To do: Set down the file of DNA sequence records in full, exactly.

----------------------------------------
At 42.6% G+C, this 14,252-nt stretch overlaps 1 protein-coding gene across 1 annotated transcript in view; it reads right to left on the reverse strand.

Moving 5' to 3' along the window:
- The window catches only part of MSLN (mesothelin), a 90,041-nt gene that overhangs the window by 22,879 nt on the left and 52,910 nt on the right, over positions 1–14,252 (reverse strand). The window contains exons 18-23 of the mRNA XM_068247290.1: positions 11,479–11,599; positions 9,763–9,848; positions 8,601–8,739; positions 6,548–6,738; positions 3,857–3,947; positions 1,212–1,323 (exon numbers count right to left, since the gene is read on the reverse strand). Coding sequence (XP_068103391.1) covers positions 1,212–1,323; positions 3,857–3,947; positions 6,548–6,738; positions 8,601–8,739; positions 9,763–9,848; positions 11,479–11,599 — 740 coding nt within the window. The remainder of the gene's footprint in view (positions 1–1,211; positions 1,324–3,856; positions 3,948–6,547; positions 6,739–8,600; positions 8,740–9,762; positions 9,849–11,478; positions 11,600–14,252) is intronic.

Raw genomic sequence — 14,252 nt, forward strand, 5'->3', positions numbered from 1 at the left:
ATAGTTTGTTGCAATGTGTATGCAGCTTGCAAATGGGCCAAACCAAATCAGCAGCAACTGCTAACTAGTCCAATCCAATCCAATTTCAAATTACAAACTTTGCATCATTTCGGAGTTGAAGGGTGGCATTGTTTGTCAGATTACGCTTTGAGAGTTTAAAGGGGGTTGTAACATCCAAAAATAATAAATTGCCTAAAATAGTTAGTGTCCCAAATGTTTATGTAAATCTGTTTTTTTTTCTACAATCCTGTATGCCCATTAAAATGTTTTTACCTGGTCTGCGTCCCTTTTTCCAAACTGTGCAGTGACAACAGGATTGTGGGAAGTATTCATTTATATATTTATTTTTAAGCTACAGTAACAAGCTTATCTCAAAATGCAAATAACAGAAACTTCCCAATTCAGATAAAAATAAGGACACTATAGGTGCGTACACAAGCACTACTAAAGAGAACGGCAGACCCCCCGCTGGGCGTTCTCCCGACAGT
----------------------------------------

At 42.6% G+C, this 14,252-nt stretch overlaps 1 protein-coding gene across 1 annotated transcript in view; it reads right to left on the reverse strand.

Moving 5' to 3' along the window:
- The window catches only part of MSLN (mesothelin), a 90,041-nt gene that overhangs the window by 22,879 nt on the left and 52,910 nt on the right, over positions 1–14,252 (reverse strand). The window contains exons 18-23 of the mRNA XM_068247290.1: positions 11,479–11,599; positions 9,763–9,848; positions 8,601–8,739; positions 6,548–6,738; positions 3,857–3,947; positions 1,212–1,323 (exon numbers count right to left, since the gene is read on the reverse strand). Coding sequence (XP_068103391.1) covers positions 1,212–1,323; positions 3,857–3,947; positions 6,548–6,738; positions 8,601–8,739; positions 9,763–9,848; positions 11,479–11,599 — 740 coding nt within the window. The remainder of the gene's footprint in view (positions 1–1,211; positions 1,324–3,856; positions 3,948–6,547; positions 6,739–8,600; positions 8,740–9,762; positions 9,849–11,478; positions 11,600–14,252) is intronic.

Raw genomic sequence — 14,252 nt, forward strand, 5'->3', positions numbered from 1 at the left:
ATAGTTTGTTGCAATGTGTATGCAGCTTGCAAATGGGCCAAACCAAATCAGCAGCAACTGCTAACTAGTCCAATCCAATCCAATTTCAAATTACAAACTTTGCATCATTTCGGAGTTGAAGGGTGGCATTGTTTGTCAGATTACGCTTTGAGAGTTTAAAGGGGGTTGTAACATCCAAAAATAATAAATTGCCTAAAATAGTTAGTGTCCCAAATGTTTATGTAAATCTGTTTTTTTTTCTACAATCCTGTATGCCCATTAAAATGTTTTTACCTGGTCTGCGTCCCTTTTTCCAAACTGTGCAGTGACAACAGGATTGTGGGAAGTATTCATTTATATATTTATTTTTAAGCTACAGTAACAAGCTTATCTCAAAATGCAAATAACAGAAACTTCCCAATTCAGATAAAAATAAGGACACTATAGGTGCGTACACAAGCACTACTAAAGAGAACGGCAGACCCCCCGCTGGGCGTTCTCCCGACAGT